'I am a music fan. I am a deaf man'
I love music. I love attending as many gigs as I can. People always ask me why do I go to gigs or how come I have a huge music collection? I constantly get asked how can I enjoy gigs as a severe deaf person. The most straight-forward answer I can say is that I accept that I cannot hear the same as others do, but I get enjoyment from being out and about, hanging out with my friends, being in a gig atmosphere watching bands perform, dancing, enjoying what I can hear and not actually get stressed about it.
I am fortunate that I can lip-read very well and this enables me to communicate with the so-called ‘mainstream world’, which makes me confident and independent and I did not have to rely entirely on my ‘crappy’ hearing aids. My parents never wanted me to sign – it was their choice and I don’t regret their decision. However, I am currently learning to sign now as I think it lovely choice to be bi-lingual. I’ve never given up on listening to music – I remember when I was younger, religiously buying Smash Hits magazine for the lyrics, watching Top of the Pops with the subtitles turned on and buying Albums with the hope they have the lyrics in the inlay LP covers so I could memorise them. Having online access to lyrics is also a massive bonus.
I then adapted to follow music by feeling the beats through vibration. I memorised lyrics and then settled with video recordings of the singer lip-synching until I could follow the whole track – sometimes using body language to denote changes in pitch. High notes (I have no response to any high frequency sounds) which a singer lifting their head and the low notes by dropping it usually accompanies. I don’t always get it right but I pay more attention when following a band than anyone else because of the effort I have to put in. It makes a big difference.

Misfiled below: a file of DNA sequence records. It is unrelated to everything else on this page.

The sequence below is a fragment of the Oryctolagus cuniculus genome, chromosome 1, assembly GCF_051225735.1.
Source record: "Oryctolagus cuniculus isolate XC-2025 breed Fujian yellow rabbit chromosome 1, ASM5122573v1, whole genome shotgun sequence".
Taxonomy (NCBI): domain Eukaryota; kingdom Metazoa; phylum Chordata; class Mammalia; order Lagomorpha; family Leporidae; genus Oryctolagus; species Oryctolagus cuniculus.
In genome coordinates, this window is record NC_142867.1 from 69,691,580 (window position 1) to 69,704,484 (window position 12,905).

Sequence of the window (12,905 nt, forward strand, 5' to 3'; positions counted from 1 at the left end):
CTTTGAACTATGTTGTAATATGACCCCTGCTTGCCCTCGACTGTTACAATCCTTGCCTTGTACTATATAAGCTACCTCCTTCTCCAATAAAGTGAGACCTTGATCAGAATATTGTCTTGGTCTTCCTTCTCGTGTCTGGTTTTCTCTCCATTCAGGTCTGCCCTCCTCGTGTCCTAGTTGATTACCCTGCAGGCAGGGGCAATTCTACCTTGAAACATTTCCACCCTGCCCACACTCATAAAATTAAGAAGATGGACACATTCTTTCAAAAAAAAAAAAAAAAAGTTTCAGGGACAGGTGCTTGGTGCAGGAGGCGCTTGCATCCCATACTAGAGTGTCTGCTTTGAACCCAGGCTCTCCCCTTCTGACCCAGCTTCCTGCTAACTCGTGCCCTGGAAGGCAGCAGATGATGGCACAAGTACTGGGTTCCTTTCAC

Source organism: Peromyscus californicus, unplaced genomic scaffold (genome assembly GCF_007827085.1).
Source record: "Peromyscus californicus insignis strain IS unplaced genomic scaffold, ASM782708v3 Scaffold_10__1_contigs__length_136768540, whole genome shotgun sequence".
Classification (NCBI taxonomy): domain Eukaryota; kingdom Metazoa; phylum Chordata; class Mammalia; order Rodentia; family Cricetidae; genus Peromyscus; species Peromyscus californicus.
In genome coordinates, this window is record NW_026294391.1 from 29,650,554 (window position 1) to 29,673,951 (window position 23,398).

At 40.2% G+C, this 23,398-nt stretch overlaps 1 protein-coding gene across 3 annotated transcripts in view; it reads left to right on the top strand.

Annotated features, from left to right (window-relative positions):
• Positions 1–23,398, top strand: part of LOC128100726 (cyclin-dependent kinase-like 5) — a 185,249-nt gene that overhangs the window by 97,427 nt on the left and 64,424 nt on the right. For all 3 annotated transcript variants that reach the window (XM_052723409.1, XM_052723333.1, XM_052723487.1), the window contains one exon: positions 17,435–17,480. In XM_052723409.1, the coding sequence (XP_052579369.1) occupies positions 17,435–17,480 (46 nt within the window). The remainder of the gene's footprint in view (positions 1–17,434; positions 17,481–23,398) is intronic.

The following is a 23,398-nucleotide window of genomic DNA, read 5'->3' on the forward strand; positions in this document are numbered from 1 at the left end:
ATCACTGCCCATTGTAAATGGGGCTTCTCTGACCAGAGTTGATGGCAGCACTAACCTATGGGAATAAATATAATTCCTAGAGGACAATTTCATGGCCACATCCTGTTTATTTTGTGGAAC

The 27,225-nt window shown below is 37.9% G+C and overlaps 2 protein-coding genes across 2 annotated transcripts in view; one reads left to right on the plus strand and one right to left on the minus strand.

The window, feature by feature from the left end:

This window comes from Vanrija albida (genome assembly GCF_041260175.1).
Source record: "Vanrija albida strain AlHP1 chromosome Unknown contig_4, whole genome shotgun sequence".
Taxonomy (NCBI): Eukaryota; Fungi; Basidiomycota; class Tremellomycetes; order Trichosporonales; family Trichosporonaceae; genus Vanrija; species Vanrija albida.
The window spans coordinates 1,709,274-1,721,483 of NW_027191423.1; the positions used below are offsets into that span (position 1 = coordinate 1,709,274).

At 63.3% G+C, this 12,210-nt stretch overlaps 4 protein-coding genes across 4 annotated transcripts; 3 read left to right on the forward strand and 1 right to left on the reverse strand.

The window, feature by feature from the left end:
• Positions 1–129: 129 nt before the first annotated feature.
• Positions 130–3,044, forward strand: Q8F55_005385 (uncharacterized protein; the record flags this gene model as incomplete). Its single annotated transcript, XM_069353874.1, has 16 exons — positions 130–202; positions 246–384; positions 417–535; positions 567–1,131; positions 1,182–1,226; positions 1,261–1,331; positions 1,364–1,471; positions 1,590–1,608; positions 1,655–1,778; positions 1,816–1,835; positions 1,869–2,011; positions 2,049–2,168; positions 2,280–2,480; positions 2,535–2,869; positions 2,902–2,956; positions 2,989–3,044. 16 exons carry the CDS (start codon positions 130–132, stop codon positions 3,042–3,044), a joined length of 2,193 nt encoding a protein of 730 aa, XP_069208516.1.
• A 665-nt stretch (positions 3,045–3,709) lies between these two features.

I attend gigs and theatre a lot. Sometimes watching local bands, sometimes travelling to London or Bristol to see bands that I have seen at a festival or read reviews about it. I like a variety of different bands; from the gentle sounds of jazz, the down-tempo music of electronica, and trip-hop, the heavy deep base of hip hop! I would spend hours and hours listening to Winston Marsalis, Miles Davies, Portishead, Morcheeba, Jungle Brothers, Beastie Boys, Roots Manuva, De La Soul and many other people from record labels, such as Mo Wax & Ninja Tunes. Sometimes I have no idea what is said in their lyrics because I’m not able to get access to the lyrics, but I have just as much pleasure ‘listening’ to these band in the way that I want to listen to them. Sometimes I don’t need the words and the rhythm will play it’s part. Bo Ningen, a Japanese four-piece noise rock band is currently my favourite band to watch live… they are loud. Extremely bloody loud. I love them, not because that I cannot understand or listen to their lyrics but just they way they perform and watching the crowd perform with them. It’s like watching a noisy piece of physical theatre and I am happy to dance around. It is sheer euphoria, especially if you are standing next to their massive speakers and feeling the riffs coming from the band just blows you away.
Normally at gigs, I never really hear the banter in between songs (as it is too loud and normally too dark for me too read their lips) and sometimes I would often fail to hear a familiar song but I stay positive and pluck up the courage to ask a friend / the person next to me to remind me what that song is! Sometimes, I need to concentrate, and use all of my lip-reading skills especially if it’s a band that I know the lyrics to. It’s not easy but I have to be positive if I want to experience it. Some bands, particularly if I don’t know the lyrics or if they are a new band, I will sometimes have a beer or two (plus some sambucas) and take part in some crazy dancing but if I do I will lose some of the already reduced quality.